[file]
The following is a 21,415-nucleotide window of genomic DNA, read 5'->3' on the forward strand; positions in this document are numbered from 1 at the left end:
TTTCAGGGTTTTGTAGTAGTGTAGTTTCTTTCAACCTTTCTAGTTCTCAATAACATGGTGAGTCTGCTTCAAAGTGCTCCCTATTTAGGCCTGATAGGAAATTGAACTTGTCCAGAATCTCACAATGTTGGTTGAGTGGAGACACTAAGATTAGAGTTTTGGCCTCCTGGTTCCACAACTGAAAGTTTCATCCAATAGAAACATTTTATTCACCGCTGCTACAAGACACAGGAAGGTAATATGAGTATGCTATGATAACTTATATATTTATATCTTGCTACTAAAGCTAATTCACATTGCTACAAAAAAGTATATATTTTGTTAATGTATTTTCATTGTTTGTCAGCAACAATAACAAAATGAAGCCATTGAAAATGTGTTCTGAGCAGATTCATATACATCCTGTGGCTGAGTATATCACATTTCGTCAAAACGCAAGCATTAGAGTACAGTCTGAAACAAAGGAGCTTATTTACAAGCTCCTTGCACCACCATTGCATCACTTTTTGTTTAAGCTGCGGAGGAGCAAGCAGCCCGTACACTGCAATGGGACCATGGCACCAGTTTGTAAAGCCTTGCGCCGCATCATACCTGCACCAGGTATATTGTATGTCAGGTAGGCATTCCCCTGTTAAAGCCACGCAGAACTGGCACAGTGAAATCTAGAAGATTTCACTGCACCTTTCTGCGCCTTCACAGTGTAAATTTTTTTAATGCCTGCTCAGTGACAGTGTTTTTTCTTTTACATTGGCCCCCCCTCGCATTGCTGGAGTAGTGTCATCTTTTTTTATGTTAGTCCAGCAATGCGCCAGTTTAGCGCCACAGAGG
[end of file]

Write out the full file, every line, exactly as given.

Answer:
The following is a 21,415-nucleotide window of genomic DNA, read 5'->3' on the forward strand; positions in this document are numbered from 1 at the left end:
TTTCAGGGTTTTGTAGTAGTGTAGTTTCTTTCAACCTTTCTAGTTCTCAATAACATGGTGAGTCTGCTTCAAAGTGCTCCCTATTTAGGCCTGATAGGAAATTGAACTTGTCCAGAATCTCACAATGTTGGTTGAGTGGAGACACTAAGATTAGAGTTTTGGCCTCCTGGTTCCACAACTGAAAGTTTCATCCAATAGAAACATTTTATTCACCGCTGCTACAAGACACAGGAAGGTAATATGAGTATGCTATGATAACTTATATATTTATATCTTGCTACTAAAGCTAATTCACATTGCTACAAAAAAGTATATATTTTGTTAATGTATTTTCATTGTTTGTCAGCAACAATAACAAAATGAAGCCATTGAAAATGTGTTCTGAGCAGATTCATATACATCCTGTGGCTGAGTATATCACATTTCGTCAAAACGCAAGCATTAGAGTACAGTCTGAAACAAAGGAGCTTATTTACAAGCTCCTTGCACCACCATTGCATCACTTTTTGTTTAAGCTGCGGAGGAGCAAGCAGCCCGTACACTGCAATGGGACCATGGCACCAGTTTGTAAAGCCTTGCGCCGCATCATACCTGCACCAGGTATATTGTATGTCAGGTAGGCATTCCCCTGTTAAAGCCACGCAGAACTGGCACAGTGAAATCTAGAAGATTTCACTGCACCTTTCTGCGCCTTCACAGTGTAAATTTTTTTAATGCCTGCTCAGTGACAGTGTTTTTTCTTTTACATTGGCCCCCCCTCGCATTGCTGGAGTAGTGTCATCTTTTTTTATGTTAGTCCAGCAATGCGCCAGTTTAGCGCCACAGAGG